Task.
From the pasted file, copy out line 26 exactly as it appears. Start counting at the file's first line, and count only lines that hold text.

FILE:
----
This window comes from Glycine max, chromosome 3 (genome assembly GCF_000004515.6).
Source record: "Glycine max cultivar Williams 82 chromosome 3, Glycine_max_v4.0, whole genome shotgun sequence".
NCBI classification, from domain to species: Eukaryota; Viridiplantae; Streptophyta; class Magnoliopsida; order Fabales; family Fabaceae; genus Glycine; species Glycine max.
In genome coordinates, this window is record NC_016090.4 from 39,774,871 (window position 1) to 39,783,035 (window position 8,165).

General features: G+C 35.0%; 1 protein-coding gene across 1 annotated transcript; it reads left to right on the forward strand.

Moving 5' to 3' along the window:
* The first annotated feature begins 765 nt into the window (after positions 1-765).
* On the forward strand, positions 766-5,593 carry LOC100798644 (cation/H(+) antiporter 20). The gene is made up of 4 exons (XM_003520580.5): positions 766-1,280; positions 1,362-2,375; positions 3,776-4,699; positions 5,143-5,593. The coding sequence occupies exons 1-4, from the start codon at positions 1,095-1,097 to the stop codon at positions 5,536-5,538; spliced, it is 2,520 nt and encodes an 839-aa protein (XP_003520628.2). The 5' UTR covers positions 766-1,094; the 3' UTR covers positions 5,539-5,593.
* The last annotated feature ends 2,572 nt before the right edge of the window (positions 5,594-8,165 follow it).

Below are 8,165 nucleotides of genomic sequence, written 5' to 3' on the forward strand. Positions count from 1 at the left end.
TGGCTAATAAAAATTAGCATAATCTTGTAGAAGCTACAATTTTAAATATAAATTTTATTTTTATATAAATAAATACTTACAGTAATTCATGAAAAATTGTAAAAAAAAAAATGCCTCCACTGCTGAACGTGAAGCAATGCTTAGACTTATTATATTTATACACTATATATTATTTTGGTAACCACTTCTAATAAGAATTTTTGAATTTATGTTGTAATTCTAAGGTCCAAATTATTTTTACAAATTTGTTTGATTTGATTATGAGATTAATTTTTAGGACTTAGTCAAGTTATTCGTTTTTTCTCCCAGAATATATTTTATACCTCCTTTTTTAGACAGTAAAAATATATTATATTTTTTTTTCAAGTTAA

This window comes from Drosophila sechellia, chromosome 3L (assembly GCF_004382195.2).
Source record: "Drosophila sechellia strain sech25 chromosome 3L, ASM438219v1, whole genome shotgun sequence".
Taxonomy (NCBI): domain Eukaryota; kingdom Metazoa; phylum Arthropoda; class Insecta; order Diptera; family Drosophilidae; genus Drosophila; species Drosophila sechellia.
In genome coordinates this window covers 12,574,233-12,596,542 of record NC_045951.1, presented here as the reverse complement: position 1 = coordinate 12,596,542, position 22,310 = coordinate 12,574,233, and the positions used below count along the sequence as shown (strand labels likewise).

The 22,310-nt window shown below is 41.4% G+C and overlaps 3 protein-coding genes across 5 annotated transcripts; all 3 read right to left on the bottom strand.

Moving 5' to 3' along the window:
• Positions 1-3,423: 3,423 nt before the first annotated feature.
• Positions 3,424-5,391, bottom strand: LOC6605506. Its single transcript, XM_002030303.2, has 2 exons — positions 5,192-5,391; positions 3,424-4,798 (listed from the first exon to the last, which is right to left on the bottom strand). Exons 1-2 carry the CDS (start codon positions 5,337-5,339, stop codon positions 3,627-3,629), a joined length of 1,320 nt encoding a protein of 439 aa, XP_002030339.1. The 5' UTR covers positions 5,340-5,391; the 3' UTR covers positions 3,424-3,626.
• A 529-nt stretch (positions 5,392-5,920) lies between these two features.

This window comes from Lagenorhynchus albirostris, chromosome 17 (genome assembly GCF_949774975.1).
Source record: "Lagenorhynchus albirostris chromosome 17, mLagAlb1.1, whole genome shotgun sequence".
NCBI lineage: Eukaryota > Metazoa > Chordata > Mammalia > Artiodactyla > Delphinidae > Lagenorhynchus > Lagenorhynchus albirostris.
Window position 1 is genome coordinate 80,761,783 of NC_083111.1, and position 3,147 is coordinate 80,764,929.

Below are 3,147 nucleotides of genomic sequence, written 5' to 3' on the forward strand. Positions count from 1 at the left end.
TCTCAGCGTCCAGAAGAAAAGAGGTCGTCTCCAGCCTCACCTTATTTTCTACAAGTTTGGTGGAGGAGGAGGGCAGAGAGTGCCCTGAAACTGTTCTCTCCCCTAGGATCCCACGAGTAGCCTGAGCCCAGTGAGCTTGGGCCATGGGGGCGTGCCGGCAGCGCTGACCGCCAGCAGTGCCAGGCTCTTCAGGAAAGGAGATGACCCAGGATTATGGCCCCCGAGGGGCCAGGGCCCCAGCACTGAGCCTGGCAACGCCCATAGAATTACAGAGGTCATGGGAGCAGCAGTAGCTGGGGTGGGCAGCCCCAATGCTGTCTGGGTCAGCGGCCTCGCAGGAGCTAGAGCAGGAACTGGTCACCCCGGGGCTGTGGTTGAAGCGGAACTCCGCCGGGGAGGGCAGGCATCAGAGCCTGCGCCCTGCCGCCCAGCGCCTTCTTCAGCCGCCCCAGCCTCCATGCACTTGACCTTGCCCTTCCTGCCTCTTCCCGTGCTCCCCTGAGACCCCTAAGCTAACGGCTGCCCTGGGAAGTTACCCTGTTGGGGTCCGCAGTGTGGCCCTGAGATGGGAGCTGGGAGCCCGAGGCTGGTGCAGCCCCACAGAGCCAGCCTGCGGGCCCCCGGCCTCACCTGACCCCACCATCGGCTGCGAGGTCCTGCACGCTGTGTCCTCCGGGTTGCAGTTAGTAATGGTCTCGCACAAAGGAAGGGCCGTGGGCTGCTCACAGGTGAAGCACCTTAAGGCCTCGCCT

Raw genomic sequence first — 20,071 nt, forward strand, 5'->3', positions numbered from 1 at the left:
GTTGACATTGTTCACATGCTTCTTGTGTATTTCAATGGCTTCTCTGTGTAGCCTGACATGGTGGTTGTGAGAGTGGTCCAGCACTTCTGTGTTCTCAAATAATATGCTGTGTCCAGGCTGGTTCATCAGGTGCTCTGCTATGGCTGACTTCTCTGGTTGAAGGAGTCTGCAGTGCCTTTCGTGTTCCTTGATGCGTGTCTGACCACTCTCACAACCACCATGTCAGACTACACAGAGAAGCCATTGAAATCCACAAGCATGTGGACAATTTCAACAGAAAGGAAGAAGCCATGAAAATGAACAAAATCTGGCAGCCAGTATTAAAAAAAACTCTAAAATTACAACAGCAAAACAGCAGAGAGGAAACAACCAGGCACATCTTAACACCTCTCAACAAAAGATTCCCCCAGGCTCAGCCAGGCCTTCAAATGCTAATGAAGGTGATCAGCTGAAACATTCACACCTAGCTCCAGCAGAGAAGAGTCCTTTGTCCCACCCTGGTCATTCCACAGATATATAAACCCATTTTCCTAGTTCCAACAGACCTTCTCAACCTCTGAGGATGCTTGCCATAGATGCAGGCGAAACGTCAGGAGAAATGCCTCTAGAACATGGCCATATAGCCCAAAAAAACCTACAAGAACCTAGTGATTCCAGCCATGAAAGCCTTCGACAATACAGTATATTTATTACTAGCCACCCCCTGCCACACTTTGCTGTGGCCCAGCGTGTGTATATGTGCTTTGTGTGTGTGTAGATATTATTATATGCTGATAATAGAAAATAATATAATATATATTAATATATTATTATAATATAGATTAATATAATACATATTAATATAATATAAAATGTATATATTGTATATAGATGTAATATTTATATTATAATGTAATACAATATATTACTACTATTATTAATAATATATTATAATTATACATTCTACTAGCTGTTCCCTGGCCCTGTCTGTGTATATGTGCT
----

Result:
TCTCAGCGTCCAGAAGAAAAGAGGTCGTCTCCAGCCTCACCTTATTTTCTACAAGTTTGGTGGAGGAGGAGGGCAGAGAGTGCCCTGAAACTGTTCTCTCCCCTAGGATCCCACGAGTAGCCTGAGCCCAGTGAGCTTGGGCCATGGGGGCGTGCCGGCAGCGCTGACCGCCAGCAGTGCCAGGCTCTTCAGGAAAGGAGATGACCCAGGATTATGGCCCCCGAGGGGCCAGGGCCCCAGCACTGAGCCTGGCAACGCCCATAGAATTACAGAGGTCATGGGAGCAGCAGTAGCTGGGGTGGGCAGCCCCAATGCTGTCTGGGTCAGCGGCCTCGCAGGAGCTAGAGCAGGAACTGGTCACCCCGGGGCTGTGGTTGAAGCGGAACTCCGCCGGGGAGGGCAGGCATCAGAGCCTGCGCCCTGCCGCCCAGCGCCTTCTTCAGCCGCCCCAGCCTCCATGCACTTGACCTTGCCCTTCCTGCCTCTTCCCGTGCTCCCCTGAGACCCCTAAGCTAACGGCTGCCCTGGGAAGTTACCCTGTTGGGGTCCGCAGTGTGGCCCTGAGATGGGAGCTGGGAGCCCGAGGCTGGTGCAGCCCCACAGAGCCAGCCTGCGGGCCCCCGGCCTCACCTGACCCCACCATCGGCTGCGAGGTCCTGCACGCTGTGTCCTCCGGGTTGCAGTTAGTAATGGTCTCGCACAAAGGAAGGGCCGTGGGCTGCTCACAGGTGAAGCACCTTAAGGCCTCGCCT